Joseph Wrobel: Yes, but they cannot sue you out of state in OH unless that is where you were when you signed for the debt. Meanwhile, nothing prevents them from suing you where you live in NJ. They will likely hire contracted attorneys in your state to sue you and attempt to collect a money judgment.
Question: Can my wife stop a foreclosure? My wife is not on the deed for the house even though we have been married for 10 years and file joint tax returns together. I have a mortgage foreclosure sale coming up in three weeks. Can my wife file a Chapter 13 Bankruptcy or a Chapter 7 Bankruptcy to stop the foreclosure sale? I have filed for bankruptcy twice already in the past.
Joseph Wrobel: If your wife is not named on the mortgage, any bankruptcy case she files will not affect anyone else’s property, including yours, even though you are married to her and file joint taxes. While she does not need to be on the title (on the deed) to affect the mortgage, she does need to be named on the mortgage loan agreement.
Insurance Coverage Issues
Question: Is the pending cancellation of my car insurance policy stopped by my filing bankruptcy to get the advantage of the automatic stay provision?
Joseph Wrobel: No, the automatic stay stops collection procedures but does not prevent an insurance company from canceling your insurance.
New Loan and Lender Issues
Question: Can I get a new loan if I am making payments to my lawyer to file my Chapter 7 Bankruptcy?
Joseph Wrobel: If you are making payments on attorneys fees to your lawyer and your bankruptcy will not be filed until you pay your attorney in full, then there is nothing to stop you from getting a new loan. However, if you incur new debt just before you file the bankruptcy, it is a bad idea. The trustee may not allow you to discharge the new debt, especially since you knew you were going to file for bankruptcy and had been making pre-payments to your attorney.
Question: I understand I can file for Chapter 13 Bankruptcy and get a five-year repayment plan. But what happens if I lose my job and cannot make the payments?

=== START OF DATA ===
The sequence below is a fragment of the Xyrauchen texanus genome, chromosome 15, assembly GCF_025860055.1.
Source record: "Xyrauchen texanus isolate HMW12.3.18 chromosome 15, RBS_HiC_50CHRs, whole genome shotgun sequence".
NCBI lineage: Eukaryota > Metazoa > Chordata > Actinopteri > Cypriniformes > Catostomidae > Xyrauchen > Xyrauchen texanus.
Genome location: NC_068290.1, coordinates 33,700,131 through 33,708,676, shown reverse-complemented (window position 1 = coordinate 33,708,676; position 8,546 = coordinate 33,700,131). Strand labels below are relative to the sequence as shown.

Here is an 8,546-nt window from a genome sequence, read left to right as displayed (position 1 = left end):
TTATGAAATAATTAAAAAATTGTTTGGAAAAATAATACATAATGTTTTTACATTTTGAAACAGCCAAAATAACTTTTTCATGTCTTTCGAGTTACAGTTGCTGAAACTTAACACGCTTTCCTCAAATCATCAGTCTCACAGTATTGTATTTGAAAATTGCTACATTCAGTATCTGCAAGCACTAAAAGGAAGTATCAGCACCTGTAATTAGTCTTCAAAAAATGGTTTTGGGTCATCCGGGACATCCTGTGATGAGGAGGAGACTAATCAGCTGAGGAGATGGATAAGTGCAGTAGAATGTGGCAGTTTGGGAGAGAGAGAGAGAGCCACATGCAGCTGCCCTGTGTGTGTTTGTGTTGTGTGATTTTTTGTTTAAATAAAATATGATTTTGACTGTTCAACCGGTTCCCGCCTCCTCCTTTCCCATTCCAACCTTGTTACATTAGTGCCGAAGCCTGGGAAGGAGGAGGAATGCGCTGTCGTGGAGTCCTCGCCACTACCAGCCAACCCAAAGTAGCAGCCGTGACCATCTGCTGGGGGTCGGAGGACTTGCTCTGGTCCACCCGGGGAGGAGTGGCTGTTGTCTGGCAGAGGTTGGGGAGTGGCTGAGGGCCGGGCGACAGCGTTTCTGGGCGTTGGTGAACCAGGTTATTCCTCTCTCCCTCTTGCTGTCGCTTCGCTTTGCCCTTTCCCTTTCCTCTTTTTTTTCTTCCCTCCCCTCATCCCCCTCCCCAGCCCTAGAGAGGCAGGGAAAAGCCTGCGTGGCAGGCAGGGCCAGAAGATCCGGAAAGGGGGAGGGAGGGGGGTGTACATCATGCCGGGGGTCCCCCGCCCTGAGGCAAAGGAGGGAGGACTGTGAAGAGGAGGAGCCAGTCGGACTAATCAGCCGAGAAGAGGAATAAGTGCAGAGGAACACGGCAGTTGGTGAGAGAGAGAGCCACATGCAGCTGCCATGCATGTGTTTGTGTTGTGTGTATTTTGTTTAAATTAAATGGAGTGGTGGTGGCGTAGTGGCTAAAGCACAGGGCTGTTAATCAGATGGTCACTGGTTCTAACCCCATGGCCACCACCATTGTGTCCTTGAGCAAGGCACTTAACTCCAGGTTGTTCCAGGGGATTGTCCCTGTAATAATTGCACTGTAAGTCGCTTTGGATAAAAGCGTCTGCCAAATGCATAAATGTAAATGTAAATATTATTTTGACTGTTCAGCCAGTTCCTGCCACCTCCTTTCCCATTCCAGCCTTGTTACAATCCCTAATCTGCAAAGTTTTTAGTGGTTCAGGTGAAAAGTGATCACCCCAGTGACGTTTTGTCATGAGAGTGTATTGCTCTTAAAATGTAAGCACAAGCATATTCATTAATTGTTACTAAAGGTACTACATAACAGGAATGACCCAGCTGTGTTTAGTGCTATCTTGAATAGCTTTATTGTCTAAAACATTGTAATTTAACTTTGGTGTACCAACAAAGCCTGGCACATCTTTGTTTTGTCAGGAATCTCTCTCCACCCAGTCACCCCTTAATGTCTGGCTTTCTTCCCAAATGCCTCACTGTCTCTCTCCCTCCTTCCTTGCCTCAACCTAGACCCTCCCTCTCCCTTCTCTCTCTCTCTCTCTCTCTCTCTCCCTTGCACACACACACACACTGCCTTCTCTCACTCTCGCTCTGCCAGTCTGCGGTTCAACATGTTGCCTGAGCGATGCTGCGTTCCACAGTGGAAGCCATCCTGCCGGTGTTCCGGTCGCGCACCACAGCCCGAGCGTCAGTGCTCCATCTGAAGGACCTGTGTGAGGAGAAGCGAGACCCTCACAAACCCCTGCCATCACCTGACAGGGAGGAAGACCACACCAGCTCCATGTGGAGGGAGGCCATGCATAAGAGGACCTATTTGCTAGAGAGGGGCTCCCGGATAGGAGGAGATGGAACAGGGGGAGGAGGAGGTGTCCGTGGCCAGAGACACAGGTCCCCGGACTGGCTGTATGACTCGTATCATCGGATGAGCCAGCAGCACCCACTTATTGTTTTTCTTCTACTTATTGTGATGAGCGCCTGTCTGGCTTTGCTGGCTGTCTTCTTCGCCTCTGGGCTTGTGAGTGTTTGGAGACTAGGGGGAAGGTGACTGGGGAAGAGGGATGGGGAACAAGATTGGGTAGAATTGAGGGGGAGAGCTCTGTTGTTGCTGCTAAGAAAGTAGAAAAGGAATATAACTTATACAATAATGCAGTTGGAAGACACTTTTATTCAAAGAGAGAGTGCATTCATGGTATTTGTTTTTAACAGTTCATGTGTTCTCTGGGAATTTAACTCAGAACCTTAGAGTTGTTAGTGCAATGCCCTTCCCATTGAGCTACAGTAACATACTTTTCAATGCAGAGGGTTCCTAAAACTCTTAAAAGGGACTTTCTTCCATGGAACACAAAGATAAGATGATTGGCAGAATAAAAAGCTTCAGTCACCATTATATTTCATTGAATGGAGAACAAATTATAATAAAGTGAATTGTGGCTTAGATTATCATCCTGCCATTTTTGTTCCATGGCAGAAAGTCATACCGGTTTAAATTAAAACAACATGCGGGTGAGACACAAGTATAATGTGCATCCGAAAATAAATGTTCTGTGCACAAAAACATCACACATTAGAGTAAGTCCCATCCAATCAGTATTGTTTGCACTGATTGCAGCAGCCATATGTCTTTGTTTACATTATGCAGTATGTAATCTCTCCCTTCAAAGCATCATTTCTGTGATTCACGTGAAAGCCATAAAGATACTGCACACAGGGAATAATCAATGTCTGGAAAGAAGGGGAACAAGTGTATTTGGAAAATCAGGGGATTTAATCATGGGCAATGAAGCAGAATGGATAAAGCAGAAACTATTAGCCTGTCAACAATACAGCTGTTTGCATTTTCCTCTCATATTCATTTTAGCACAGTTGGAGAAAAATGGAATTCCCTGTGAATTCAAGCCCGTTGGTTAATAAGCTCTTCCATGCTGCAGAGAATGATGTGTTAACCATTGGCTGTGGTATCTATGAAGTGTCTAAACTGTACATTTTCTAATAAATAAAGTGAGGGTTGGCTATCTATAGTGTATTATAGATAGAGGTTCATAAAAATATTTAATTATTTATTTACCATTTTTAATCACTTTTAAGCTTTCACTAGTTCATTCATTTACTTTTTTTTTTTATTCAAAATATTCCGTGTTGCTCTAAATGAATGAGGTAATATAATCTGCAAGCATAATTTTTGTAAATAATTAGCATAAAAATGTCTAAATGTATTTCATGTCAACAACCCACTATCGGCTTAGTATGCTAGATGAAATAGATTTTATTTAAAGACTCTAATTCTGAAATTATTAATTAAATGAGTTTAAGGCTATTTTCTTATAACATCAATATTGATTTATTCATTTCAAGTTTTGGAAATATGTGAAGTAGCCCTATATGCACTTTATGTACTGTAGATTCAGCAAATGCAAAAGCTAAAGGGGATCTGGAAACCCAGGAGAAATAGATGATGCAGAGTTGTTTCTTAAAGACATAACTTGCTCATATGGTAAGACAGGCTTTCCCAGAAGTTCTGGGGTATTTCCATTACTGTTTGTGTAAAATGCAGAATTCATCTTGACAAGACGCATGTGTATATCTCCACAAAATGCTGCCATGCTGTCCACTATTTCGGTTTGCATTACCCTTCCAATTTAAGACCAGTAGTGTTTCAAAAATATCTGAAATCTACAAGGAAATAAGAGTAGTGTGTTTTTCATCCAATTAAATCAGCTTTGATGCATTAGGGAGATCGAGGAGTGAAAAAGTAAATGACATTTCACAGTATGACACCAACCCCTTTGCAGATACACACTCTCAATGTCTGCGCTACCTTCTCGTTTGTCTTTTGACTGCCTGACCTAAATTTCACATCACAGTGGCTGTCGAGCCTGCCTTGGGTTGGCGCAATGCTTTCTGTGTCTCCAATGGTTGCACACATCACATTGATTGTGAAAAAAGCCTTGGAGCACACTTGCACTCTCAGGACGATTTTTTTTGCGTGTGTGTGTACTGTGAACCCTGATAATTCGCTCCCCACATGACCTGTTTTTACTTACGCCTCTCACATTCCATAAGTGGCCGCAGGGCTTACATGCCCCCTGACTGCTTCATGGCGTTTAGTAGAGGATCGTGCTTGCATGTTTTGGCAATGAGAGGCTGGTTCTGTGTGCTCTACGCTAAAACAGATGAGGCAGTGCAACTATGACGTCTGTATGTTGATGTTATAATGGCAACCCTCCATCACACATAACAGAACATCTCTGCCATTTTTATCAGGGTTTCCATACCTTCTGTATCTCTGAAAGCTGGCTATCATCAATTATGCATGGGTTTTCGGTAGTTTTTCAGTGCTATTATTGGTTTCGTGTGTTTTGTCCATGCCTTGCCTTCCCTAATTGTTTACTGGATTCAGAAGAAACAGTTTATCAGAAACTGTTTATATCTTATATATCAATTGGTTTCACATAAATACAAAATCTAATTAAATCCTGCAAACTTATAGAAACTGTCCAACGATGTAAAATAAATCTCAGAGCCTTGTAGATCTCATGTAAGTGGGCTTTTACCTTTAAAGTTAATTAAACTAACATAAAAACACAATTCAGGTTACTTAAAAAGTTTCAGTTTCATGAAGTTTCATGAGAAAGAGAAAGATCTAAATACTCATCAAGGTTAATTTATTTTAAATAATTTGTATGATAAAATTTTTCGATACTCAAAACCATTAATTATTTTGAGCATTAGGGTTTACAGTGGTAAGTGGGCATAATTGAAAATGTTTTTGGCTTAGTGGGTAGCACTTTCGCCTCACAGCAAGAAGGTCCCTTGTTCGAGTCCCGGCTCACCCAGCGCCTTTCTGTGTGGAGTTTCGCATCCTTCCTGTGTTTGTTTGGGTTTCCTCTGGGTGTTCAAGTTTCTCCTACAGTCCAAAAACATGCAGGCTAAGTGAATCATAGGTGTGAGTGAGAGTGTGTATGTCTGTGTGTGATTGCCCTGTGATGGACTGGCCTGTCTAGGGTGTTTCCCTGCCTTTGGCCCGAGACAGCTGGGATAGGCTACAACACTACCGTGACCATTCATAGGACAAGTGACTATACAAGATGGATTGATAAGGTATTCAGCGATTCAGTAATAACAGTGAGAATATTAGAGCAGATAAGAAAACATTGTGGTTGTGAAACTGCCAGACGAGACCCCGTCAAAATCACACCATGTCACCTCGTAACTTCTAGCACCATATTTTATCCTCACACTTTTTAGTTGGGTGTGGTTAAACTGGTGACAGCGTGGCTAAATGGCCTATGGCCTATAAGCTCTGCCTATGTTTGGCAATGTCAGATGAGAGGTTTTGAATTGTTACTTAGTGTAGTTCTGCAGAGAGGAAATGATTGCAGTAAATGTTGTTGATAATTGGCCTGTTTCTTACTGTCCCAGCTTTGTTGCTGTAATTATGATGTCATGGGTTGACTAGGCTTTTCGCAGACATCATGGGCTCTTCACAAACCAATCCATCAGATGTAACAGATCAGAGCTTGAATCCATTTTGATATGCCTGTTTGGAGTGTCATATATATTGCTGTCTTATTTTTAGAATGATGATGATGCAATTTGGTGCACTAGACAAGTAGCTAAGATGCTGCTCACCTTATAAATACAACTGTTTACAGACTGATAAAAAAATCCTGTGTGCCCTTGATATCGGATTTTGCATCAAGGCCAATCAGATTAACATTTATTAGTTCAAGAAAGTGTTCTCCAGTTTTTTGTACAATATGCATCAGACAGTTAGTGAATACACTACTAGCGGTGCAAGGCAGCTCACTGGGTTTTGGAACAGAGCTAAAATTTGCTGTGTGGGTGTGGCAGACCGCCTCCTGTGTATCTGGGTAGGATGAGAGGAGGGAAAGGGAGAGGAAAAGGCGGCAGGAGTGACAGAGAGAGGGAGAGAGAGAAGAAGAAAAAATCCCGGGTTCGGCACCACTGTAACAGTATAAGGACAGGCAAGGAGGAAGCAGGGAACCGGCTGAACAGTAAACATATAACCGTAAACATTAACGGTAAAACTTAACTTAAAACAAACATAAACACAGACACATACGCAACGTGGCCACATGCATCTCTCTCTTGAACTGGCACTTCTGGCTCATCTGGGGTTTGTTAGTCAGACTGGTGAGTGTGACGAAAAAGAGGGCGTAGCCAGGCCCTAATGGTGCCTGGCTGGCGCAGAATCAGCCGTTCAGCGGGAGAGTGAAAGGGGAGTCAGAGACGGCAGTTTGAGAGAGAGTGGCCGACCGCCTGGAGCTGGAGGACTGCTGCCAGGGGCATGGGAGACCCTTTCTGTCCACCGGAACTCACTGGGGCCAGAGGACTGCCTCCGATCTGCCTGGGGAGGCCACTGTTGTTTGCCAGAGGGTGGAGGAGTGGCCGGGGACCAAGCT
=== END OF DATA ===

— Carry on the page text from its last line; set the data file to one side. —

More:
Joseph Wrobel: You may want to convert a Chapter 13 Bankruptcy to a Chapter 7 Bankruptcy and discharge their remaining debt. Whether this is your best option depends upon why you filed a Chapter 13 and not a Chapter 7. Did you have a prior Chapter 7 filing? Did you have too much equity in an asset?
Question: What happens if the name listed in the foreclosure summons is not my name because it is misspelled? My last name is spelled wrong. Are these grounds for dismissing their foreclosure case? What can I do?
Joseph Wrobel: This is what is known as a “di minimis error” and is easily correctable if you were to challenge the validity of the summons.
Avoiding Foreclosure Sale Issues
Question: Can I stop a foreclosure auction by filing a Chapter 13 Bankruptcy only three days before the sale?
Joseph Wrobel: Yes, absolutely you can stop the foreclosure auction and save your house by filing for Chapter 13. You MUST have the petition filed with the Court before the auction sale. If you were to wait until after the foreclosure auction sale, you will not be able to save your home if that is your goal for filing a Chapter 13 Bankruptcy petition.
Bankruptcy and Credit Report Issues
Question: If I filed a Chapter 13 Bankruptcy and it was immediately dismissed, can I get that removed from my credit report? I filed Chapter 13 to protect my home from being foreclosed when I was behind on my mortgage. Luckily I was able to work out a payment plan with the lender mortgage company and no longer needed the Chapter 13. I cannot increase my credit score at the moment because of the bankruptcy filing showing up on my report.
Joseph Wrobel: Your credit report is a history of your credit. You cannot change it and you cannot remove the bankruptcy filing information, that will be present for 7 years.
Bankruptcy Case Time Issues
Question: How long does the Chapter 7 Bankruptcy process take from start to finish?
Joseph Wrobel: About 4 months.
Do I Need Bankruptcy Issues
Question: My son is 27 and has about $25,000 in medical and credit card debt. How can we figure out whether a Chapter 7 Bankruptcy is a good option for him? My son lives with us and he owns no property.
Joseph Wrobel: Maybe a Chapter 7 Bankruptcy is a good idea. Assuming your son has no other assets, and he can pass the income test for Chapter 7, this might help him out depending on his financial situation. Other options might be repaying enough of the loans in enough time to avoid bankruptcy. When creditors are facing getting zero dollars because the debt was discharged, they might be more likely to make a deal for less than the amount owed or a payment plan over time that makes the debt payments more manageable while your son works to earn more money and get ahead financially.
What Are the Financial Questions that Keep You Up at Night?
Don’t Waste More Time in Anxiety: Call Joseph Wrobel, Ltd. (312) 781-0996
Joseph Wrobel and his staff at Joseph Wrobel, Ltd. are ready to help answer your questions about financial problems and solutions. If bankruptcy is a good option for you, they will help you figure that out. Don’t waste another day being harassed by creditors. Use your right to the automatic stay: it stops bill collectors in their tracks.
We hope you find this information helpful. We host and share these podcast interviews and summaries about questions and answers about bankruptcy every month. You can also find more information by searching our website. Thank you for reading and sharing our podcast interview summary!